Stephanie Alexander

The rest of the marmalade story!

IMG_0598Yesterday I started to tell you about marmalade but in my haste, I accidentally hit publish before I had finished my story! Then the day flashed by and I had no time to return to it. As I was saying, the damper with marmalade from the new cafe in the Dirty Janes Antique Market, where we are located, is delicious. The marmalade, made by Cath, one of the owners,  was a beautiful, translucent mandarin colour and was tangy and delicious.  I love a good marmalade but it is surprisingly difficult to get one with enough bite.  They’re all too sweet. I’ve hunted high and low and have tried all the usual famous brands, I’ve pounced on home made jars at school fetes, trawled through the Farmers Markets here and in Sydney, scouted through shops in English villages where they should know all about marmalade …  and still I hunger for just the right combo of chunkiness, tartness and aroma.  So I turned to Stephanie Alexander’s Cook’s Companion for help.  There on page 473 she lists this lovely entry:

Seville marmalade from a competent western-district cook.

This recipe came to me from a woman who read of my failure with my first-ever Seville marmalade.  She reminded me that it is most important to use fresh fruit – straight from the tree is ideal. 

Seville oranges, water, salt, sugar.

Thinly slice fruit, having first removed all pips and central membrane.  For every 500g prepared fruit, allow 1.8 litres water and 1/4 teaspoon salt.  Simmer fruit, salt and water until peel is soft and easily squashed.  Allow to rest for 24 hours in a ceramic or stainless steel bowl.  Next day, measure fruit and water into a preserving pan or large stockpot using a cup.  Bring to a boil and for every cup of fruit and water allow an equal measure of sugar.  Return to a boil and cook for 25-30 minutes until setting or jelly stage.  Bottle into hot, sterilised jars.

Reading this tip about ‘straight from the tree is ideal’, brings me to another citrus note. We have just received a lovely delivery of very healthy, vigorous, perky looking orange, lemon, cumquat, grapefruit, blood orange and lime trees.  So if you too are a marmalade lover, you might like to think about putting in your own citrus grove and in a year or two you’ll have enough for your first batch of home-grown, home-made marmalade!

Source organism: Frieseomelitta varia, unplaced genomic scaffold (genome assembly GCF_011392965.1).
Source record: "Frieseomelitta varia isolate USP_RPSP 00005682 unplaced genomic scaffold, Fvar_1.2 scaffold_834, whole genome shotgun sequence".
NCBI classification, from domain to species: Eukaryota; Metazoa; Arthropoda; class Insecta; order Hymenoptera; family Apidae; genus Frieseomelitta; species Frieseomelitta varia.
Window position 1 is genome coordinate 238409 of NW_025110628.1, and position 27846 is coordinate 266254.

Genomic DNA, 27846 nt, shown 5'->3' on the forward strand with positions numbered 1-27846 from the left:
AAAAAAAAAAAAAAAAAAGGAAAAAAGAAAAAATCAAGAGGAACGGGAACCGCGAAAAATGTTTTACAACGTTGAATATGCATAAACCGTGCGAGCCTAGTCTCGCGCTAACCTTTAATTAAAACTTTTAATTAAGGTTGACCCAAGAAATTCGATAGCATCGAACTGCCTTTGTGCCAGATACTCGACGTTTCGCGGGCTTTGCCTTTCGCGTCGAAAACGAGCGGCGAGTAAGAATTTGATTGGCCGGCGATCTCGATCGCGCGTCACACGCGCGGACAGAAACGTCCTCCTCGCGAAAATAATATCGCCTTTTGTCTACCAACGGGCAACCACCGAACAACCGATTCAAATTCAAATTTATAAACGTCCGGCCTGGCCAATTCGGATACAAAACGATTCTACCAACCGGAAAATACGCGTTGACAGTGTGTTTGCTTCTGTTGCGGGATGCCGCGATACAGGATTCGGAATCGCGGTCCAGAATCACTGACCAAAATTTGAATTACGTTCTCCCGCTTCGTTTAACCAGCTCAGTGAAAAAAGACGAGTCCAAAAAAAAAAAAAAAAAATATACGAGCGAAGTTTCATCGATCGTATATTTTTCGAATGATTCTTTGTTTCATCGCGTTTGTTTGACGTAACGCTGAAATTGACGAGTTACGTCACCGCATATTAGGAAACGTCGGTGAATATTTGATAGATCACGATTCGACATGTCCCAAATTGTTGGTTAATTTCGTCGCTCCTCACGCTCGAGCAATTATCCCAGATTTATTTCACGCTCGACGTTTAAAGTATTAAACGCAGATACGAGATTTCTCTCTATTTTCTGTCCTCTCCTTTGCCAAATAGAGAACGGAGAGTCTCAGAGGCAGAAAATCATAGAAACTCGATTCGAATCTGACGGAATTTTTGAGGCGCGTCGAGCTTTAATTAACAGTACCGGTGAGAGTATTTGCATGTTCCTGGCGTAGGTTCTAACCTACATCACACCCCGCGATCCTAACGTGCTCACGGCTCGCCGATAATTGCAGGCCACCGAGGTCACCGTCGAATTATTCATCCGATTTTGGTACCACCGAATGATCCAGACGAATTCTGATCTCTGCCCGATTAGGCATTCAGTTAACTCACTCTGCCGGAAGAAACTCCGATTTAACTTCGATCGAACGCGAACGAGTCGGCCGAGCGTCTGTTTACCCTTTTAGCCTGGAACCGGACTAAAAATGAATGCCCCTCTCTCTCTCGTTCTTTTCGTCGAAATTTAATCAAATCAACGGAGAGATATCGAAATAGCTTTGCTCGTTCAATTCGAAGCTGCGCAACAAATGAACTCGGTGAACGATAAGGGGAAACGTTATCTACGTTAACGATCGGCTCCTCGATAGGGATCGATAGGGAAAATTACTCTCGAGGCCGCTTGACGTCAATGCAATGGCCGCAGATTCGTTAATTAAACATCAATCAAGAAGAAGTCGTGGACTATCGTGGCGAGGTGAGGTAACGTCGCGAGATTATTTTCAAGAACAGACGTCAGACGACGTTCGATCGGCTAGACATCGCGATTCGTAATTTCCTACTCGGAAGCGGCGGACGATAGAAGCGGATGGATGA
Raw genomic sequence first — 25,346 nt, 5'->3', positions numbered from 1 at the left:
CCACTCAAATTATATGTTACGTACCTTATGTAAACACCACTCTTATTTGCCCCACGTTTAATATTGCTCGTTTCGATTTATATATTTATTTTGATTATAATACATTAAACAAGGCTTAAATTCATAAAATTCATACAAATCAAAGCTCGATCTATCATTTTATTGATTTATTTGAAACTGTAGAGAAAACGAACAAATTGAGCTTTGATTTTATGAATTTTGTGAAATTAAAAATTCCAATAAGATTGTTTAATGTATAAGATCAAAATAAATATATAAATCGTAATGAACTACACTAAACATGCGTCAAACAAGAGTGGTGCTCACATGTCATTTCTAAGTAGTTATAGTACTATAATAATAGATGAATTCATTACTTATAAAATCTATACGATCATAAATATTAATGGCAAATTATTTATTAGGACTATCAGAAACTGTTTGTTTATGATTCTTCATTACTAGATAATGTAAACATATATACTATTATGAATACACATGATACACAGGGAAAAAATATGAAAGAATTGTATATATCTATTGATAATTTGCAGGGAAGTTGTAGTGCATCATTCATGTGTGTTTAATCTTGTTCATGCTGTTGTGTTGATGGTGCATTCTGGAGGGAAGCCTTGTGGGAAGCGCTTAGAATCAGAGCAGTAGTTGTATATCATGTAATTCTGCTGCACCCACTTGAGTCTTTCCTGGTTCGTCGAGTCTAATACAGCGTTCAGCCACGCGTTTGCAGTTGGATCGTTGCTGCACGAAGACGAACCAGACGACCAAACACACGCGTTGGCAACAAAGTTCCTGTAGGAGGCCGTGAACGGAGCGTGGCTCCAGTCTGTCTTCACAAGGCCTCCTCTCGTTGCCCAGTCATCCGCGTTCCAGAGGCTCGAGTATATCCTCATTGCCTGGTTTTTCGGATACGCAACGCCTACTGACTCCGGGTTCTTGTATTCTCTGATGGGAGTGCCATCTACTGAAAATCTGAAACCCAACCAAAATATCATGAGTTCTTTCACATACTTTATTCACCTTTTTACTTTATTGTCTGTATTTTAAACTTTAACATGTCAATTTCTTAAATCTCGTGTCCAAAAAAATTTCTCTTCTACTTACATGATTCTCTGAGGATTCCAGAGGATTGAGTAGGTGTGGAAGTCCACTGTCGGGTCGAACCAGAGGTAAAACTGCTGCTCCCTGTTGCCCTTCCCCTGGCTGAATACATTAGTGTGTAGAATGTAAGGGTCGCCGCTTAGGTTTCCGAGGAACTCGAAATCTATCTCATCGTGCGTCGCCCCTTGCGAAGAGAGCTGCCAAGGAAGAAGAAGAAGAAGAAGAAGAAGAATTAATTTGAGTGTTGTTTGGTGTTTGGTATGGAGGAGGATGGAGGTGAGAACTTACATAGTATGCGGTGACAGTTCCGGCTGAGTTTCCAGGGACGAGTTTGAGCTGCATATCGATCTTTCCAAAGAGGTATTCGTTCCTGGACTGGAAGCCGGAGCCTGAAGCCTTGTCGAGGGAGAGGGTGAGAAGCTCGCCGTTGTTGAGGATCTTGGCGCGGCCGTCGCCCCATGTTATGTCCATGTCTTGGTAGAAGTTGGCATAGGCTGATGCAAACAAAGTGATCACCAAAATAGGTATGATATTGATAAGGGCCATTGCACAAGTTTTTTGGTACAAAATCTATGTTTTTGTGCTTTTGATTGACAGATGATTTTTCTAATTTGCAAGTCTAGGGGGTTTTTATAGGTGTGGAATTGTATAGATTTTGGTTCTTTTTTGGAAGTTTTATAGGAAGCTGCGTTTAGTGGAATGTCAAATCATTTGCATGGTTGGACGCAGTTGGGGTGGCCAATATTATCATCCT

Visit The Potting Shed website for location and contact details.

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Asparagus love

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In May this year, following a memorable visit to London’s Chelsea Flower Show,  RHS Wisley, Hidcote, Daylesford and various theatre and gallery outings, we had lunch at Petersham Nurseries .  It was impressive – simple, seasonal, perfectly prepared and presented.  Paul and I ordered the asparagus starter – served simply with boiled eggs, a capsicum and chilli coulis and sprinkled with edibles.  So fresh and full of flavour … truly delicious.  Inspired, I came home and planted more asparagus in the garden.  You have to wait for a few years to get a good crop, but once established your crowns will deliver daily  delights each Spring for 20 years or more.  There is nothing like the taste of those spears cut early in the morning and poached quickly for the breakfast plate.  Just add butter.  Don’t mess around with asparagus … it’s paradise just on its own if picked fresh.  And then overnight, as if by magic, up they come again, little lovely fat spears waiting to be cut again the following day.  I’ll never forget one year at Country Trader‘s very swanky Christmas party there were giant bowls of asparagus in the most extravagant display I’d ever seen … voluminous bunches accompanied by Hollandaise sauce. Dip, sip, dip, sip.  Bollinger Champagne and fresh, warm asparagus … heaven!

So whether you’re growing your own or buying from the local Farmers Markets here’s what goes well with asparagus, as advised in Stephanie Alexander’s Cook’s Companion:

artichokes
bacon
breadcrumbs
butter
capers
chervil
chives
cream
eggs
gruyere cheese
ham
light soy sauce
mushrooms
mustard
olive oil
oranges
parmesan cheese
parsley
potatoes
raclette cheese
sesame oil
smoked salmon
spinach
tarragon
walnuts